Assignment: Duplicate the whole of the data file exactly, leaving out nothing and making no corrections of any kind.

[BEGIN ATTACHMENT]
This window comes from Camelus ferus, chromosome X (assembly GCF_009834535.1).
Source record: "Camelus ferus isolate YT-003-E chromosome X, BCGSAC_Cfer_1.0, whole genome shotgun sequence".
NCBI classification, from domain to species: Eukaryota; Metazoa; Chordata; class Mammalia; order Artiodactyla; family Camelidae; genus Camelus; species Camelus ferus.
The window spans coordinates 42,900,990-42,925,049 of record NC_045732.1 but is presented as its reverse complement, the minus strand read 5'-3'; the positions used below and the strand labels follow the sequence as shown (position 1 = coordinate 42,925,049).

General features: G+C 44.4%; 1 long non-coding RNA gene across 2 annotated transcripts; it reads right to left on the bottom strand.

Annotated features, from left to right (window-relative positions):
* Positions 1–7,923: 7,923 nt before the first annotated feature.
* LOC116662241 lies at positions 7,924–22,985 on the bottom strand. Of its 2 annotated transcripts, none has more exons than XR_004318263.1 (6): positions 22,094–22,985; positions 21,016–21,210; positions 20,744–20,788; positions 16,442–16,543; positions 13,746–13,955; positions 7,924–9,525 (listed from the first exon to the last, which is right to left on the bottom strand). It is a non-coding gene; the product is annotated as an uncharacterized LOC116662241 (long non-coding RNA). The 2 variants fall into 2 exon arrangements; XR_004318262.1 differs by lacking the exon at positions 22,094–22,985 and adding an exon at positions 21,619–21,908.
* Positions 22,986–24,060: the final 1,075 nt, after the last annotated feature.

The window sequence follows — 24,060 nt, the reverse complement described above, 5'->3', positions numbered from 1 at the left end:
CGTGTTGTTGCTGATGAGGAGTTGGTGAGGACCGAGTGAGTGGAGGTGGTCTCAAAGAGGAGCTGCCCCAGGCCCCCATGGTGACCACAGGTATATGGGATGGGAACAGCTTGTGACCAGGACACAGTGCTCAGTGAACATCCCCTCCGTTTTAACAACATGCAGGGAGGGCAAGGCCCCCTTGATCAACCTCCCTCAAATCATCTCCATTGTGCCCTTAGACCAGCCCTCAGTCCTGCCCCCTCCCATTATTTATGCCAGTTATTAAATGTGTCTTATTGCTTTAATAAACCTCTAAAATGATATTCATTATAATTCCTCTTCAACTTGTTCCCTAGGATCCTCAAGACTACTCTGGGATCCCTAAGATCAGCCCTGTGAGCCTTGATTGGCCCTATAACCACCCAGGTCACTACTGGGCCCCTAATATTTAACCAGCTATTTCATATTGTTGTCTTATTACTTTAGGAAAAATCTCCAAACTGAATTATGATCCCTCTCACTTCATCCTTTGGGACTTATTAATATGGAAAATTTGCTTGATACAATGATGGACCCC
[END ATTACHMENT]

This window comes from Camelus ferus, chromosome X (assembly GCF_009834535.1).
Source record: "Camelus ferus isolate YT-003-E chromosome X, BCGSAC_Cfer_1.0, whole genome shotgun sequence".
NCBI classification, from domain to species: Eukaryota; Metazoa; Chordata; class Mammalia; order Artiodactyla; family Camelidae; genus Camelus; species Camelus ferus.
The window spans coordinates 42,900,990-42,925,049 of record NC_045732.1 but is presented as its reverse complement, the minus strand read 5'-3'; the positions used below and the strand labels follow the sequence as shown (position 1 = coordinate 42,925,049).

General features: G+C 44.4%; 1 long non-coding RNA gene across 2 annotated transcripts; it reads right to left on the bottom strand.

Annotated features, from left to right (window-relative positions):
* Positions 1–7,923: 7,923 nt before the first annotated feature.
* LOC116662241 lies at positions 7,924–22,985 on the bottom strand. Of its 2 annotated transcripts, none has more exons than XR_004318263.1 (6): positions 22,094–22,985; positions 21,016–21,210; positions 20,744–20,788; positions 16,442–16,543; positions 13,746–13,955; positions 7,924–9,525 (listed from the first exon to the last, which is right to left on the bottom strand). It is a non-coding gene; the product is annotated as an uncharacterized LOC116662241 (long non-coding RNA). The 2 variants fall into 2 exon arrangements; XR_004318262.1 differs by lacking the exon at positions 22,094–22,985 and adding an exon at positions 21,619–21,908.
* Positions 22,986–24,060: the final 1,075 nt, after the last annotated feature.

The window sequence follows — 24,060 nt, the reverse complement described above, 5'->3', positions numbered from 1 at the left end:
CGTGTTGTTGCTGATGAGGAGTTGGTGAGGACCGAGTGAGTGGAGGTGGTCTCAAAGAGGAGCTGCCCCAGGCCCCCATGGTGACCACAGGTATATGGGATGGGAACAGCTTGTGACCAGGACACAGTGCTCAGTGAACATCCCCTCCGTTTTAACAACATGCAGGGAGGGCAAGGCCCCCTTGATCAACCTCCCTCAAATCATCTCCATTGTGCCCTTAGACCAGCCCTCAGTCCTGCCCCCTCCCATTATTTATGCCAGTTATTAAATGTGTCTTATTGCTTTAATAAACCTCTAAAATGATATTCATTATAATTCCTCTTCAACTTGTTCCCTAGGATCCTCAAGACTACTCTGGGATCCCTAAGATCAGCCCTGTGAGCCTTGATTGGCCCTATAACCACCCAGGTCACTACTGGGCCCCTAATATTTAACCAGCTATTTCATATTGTTGTCTTATTACTTTAGGAAAAATCTCCAAACTGAATTATGATCCCTCTCACTTCATCCTTTGGGACTTATTAATATGGAAAATTTGCTTGATACAATGATGGACCCC